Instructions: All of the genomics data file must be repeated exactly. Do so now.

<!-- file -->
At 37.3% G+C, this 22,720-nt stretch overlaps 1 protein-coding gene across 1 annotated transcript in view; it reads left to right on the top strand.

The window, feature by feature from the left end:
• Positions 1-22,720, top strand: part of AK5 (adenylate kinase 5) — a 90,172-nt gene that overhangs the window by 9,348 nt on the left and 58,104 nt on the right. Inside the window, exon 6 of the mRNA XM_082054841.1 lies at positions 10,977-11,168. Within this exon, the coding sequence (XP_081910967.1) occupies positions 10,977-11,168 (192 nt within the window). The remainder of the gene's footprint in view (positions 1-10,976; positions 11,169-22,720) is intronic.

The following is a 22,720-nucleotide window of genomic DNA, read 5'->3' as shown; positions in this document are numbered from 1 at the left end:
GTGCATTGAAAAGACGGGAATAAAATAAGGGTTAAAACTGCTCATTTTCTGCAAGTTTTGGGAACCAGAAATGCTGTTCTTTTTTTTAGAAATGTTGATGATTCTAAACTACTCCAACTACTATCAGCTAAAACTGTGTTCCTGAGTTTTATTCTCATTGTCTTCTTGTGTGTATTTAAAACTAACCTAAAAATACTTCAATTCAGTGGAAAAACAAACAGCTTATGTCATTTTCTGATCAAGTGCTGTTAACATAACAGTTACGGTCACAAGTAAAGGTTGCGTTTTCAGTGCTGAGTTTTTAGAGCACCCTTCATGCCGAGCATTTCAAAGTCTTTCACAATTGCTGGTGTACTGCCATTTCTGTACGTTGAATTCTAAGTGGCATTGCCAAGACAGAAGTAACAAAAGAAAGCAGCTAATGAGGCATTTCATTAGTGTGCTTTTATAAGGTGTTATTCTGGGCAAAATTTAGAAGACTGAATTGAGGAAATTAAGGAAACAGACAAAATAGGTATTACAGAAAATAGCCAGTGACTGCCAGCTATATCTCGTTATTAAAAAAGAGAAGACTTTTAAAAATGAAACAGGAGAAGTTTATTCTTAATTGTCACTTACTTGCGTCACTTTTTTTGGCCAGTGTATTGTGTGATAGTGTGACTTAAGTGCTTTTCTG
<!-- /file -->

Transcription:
At 37.3% G+C, this 22,720-nt stretch overlaps 1 protein-coding gene across 1 annotated transcript in view; it reads left to right on the top strand.

The window, feature by feature from the left end:
• Positions 1-22,720, top strand: part of AK5 (adenylate kinase 5) — a 90,172-nt gene that overhangs the window by 9,348 nt on the left and 58,104 nt on the right. Inside the window, exon 6 of the mRNA XM_082054841.1 lies at positions 10,977-11,168. Within this exon, the coding sequence (XP_081910967.1) occupies positions 10,977-11,168 (192 nt within the window). The remainder of the gene's footprint in view (positions 1-10,976; positions 11,169-22,720) is intronic.

The following is a 22,720-nucleotide window of genomic DNA, read 5'->3' as shown; positions in this document are numbered from 1 at the left end:
GTGCATTGAAAAGACGGGAATAAAATAAGGGTTAAAACTGCTCATTTTCTGCAAGTTTTGGGAACCAGAAATGCTGTTCTTTTTTTTAGAAATGTTGATGATTCTAAACTACTCCAACTACTATCAGCTAAAACTGTGTTCCTGAGTTTTATTCTCATTGTCTTCTTGTGTGTATTTAAAACTAACCTAAAAATACTTCAATTCAGTGGAAAAACAAACAGCTTATGTCATTTTCTGATCAAGTGCTGTTAACATAACAGTTACGGTCACAAGTAAAGGTTGCGTTTTCAGTGCTGAGTTTTTAGAGCACCCTTCATGCCGAGCATTTCAAAGTCTTTCACAATTGCTGGTGTACTGCCATTTCTGTACGTTGAATTCTAAGTGGCATTGCCAAGACAGAAGTAACAAAAGAAAGCAGCTAATGAGGCATTTCATTAGTGTGCTTTTATAAGGTGTTATTCTGGGCAAAATTTAGAAGACTGAATTGAGGAAATTAAGGAAACAGACAAAATAGGTATTACAGAAAATAGCCAGTGACTGCCAGCTATATCTCGTTATTAAAAAAGAGAAGACTTTTAAAAATGAAACAGGAGAAGTTTATTCTTAATTGTCACTTACTTGCGTCACTTTTTTTGGCCAGTGTATTGTGTGATAGTGTGACTTAAGTGCTTTTCTG